Kansas Budget Bill Found Unconstitutional

     (CN) – Kansas Gov. Sam Brownback’s attempt to strip state courts of funding if any Kansas court struck his budget bill as unconstitutional failed this week, when a state judge did just that.
     Brownback, a radical right-wing Republican, signed a budget bill last year to fund state courts for the next two years, with a non-severability clause stating that if any Kansas judge struck down the 2014 bill the entire state judiciary would be stripped of funding.
     Chief Judge Larry Solomon, in the state’s 30th Judicial District, sued the state in February this year, claiming Brownback’s bill violated the constitutional separation of powers. Solomon filed a brief in support of summary judgment in July.
     On Wednesday night, Shawnee County Judge Larry Hendricks denied Brownback’s motion to dismiss, granted Solomon summary judgment, and struck § 11 of 2014 Substitute for House Bill 2338 as unconstitutional: a violation of the Kansas Constitution’s separation of powers.
     Section 11 changed the state’s method of selecting the chief judge in each judicial district, from appointment by the state supreme court to election by the judges in each judicial district.
     The Kansas Supreme Court opposed the bill from its inception.
     “The Supreme Court of Kansas has strongly opposed this bill since its creation. We are troubled now that it has been signed by the governor,” the court said in a statement in April 2014.
     “It weakens the centralized authority of the Kansas unified court system in exchange for money to pay our employees and keep courts open. And the money it provides still may fall short of even doing that. This is a poor trade. We have very serious concerns about what will happen to the administration of justice in Kansas. We believe Kansans deserve better.”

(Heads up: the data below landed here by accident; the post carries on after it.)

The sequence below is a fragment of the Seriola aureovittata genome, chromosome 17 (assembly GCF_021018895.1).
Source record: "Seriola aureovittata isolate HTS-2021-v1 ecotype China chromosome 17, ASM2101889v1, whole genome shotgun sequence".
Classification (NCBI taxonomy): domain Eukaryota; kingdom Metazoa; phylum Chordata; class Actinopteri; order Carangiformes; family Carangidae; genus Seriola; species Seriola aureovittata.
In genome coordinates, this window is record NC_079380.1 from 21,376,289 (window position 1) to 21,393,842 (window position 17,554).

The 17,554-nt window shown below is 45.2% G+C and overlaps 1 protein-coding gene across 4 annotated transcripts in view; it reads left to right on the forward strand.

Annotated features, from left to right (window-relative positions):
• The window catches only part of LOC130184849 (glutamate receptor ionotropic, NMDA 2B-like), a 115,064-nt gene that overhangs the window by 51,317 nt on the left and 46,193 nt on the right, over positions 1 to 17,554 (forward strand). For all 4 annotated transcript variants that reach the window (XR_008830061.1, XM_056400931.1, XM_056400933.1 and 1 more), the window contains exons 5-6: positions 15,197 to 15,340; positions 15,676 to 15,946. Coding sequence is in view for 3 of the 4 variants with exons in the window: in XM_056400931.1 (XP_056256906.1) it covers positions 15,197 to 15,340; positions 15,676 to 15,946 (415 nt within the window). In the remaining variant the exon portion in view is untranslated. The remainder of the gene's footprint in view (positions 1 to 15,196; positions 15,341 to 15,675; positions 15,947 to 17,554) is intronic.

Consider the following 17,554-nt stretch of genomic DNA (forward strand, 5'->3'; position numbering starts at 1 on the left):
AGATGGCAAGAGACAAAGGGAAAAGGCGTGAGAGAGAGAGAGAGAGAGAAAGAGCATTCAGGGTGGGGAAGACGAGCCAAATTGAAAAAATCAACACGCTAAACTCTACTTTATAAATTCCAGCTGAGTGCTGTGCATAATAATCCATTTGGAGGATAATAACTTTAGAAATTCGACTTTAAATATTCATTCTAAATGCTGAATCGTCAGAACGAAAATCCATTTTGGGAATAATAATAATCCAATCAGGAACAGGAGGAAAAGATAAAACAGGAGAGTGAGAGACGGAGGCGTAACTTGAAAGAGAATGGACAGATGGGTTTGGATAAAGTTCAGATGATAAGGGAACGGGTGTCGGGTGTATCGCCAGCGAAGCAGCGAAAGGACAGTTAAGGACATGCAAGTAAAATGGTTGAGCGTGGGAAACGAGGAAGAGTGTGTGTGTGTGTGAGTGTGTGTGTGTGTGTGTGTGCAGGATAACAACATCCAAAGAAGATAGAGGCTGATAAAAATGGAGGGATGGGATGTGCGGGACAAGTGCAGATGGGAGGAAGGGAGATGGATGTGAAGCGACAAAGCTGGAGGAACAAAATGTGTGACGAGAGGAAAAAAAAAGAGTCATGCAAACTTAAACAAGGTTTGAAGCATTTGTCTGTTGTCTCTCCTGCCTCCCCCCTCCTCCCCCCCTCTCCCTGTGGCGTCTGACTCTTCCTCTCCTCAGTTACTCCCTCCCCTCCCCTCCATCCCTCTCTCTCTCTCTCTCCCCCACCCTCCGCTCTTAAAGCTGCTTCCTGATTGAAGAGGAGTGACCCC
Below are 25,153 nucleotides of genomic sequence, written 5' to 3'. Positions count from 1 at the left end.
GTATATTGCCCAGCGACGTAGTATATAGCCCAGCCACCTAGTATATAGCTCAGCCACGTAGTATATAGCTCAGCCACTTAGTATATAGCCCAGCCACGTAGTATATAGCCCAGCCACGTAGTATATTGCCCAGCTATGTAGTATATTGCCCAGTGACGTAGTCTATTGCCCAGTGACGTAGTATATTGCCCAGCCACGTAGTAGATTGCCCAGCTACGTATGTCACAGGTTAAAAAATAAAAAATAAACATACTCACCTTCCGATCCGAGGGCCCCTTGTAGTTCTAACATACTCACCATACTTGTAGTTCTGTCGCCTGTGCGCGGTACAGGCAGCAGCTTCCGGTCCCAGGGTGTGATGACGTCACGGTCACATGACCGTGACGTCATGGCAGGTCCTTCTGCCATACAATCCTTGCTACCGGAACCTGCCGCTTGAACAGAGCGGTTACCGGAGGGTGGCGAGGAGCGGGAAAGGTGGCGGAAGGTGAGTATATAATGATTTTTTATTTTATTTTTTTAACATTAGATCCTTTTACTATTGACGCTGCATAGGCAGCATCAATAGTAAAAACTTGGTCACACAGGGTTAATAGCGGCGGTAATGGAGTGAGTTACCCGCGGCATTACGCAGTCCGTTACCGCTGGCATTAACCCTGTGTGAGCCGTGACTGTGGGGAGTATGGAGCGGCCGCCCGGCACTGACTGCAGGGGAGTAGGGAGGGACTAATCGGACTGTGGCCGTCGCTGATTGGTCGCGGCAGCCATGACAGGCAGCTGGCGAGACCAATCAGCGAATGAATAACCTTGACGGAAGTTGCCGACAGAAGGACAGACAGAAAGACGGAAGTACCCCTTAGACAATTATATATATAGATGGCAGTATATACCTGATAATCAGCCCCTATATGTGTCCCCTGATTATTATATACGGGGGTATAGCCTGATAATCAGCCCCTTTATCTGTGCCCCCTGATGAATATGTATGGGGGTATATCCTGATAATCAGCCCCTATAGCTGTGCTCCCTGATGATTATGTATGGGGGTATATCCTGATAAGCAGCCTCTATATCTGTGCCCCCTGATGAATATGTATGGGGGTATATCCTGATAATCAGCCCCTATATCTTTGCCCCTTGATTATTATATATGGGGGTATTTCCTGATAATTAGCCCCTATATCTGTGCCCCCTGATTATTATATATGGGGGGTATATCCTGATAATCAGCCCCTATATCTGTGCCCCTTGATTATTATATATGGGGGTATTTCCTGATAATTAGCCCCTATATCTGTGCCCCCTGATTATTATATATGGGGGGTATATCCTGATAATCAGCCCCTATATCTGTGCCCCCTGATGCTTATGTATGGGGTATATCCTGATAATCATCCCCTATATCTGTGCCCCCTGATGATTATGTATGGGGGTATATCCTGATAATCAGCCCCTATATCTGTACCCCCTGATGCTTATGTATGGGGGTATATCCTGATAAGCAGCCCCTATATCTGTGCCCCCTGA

On Thursday attorneys moved to stay Judge Hendricks’ ruling pending review by the state supreme court, for fear it would defund the entire Kansas court system.
     “If allowed to go into effect, the budgeting law would bring dire consequences for every Kansan,” Solomon’s attorney Pedro Irigonegaray said in a statement. “Without funding, our state courts would close, criminal cases would not be prosecuted, civil matters would be put on hold, real estate could not be bought or sold, adoptions could not be completed. Justice would be delayed, potentially denied, for Kansans and for anyone else relying on our judicial system for justice. We must not allow the Kansas Legislature and Governor Brownback to get away with this outrageous disregard for the rule of law and reckless disrespect for the independence of Kansas’ judiciary.”
     Brownback toes the extreme right wing Republican line, opposing evolution, favoring teaching creationism as science, opposing abortion and public funding of the arts, cutting state support for education, and favoring school prayer. His budget bill, and other legislation he introduced, were based on models provided him by the American Legislative Exchange Council.
     Brownback promised that enormous tax cuts he signed into law in 2012 and 2013 would revitalize the Kansas economy. But the $3.8 billion tax cuts left the state with a budget deficit of $400 million, caused school districts to end the year early, and both Moody’s and Standard & Poor’s to downgrade the state’s bond rating. The Legislature approved tax increases this summer as public schools, universities and other state workers faced layoffs.
     Brownback’s office is expected to appeal Judge Hendricks’ ruling.
     The Shawnee County seat is Topeka, the state capital.

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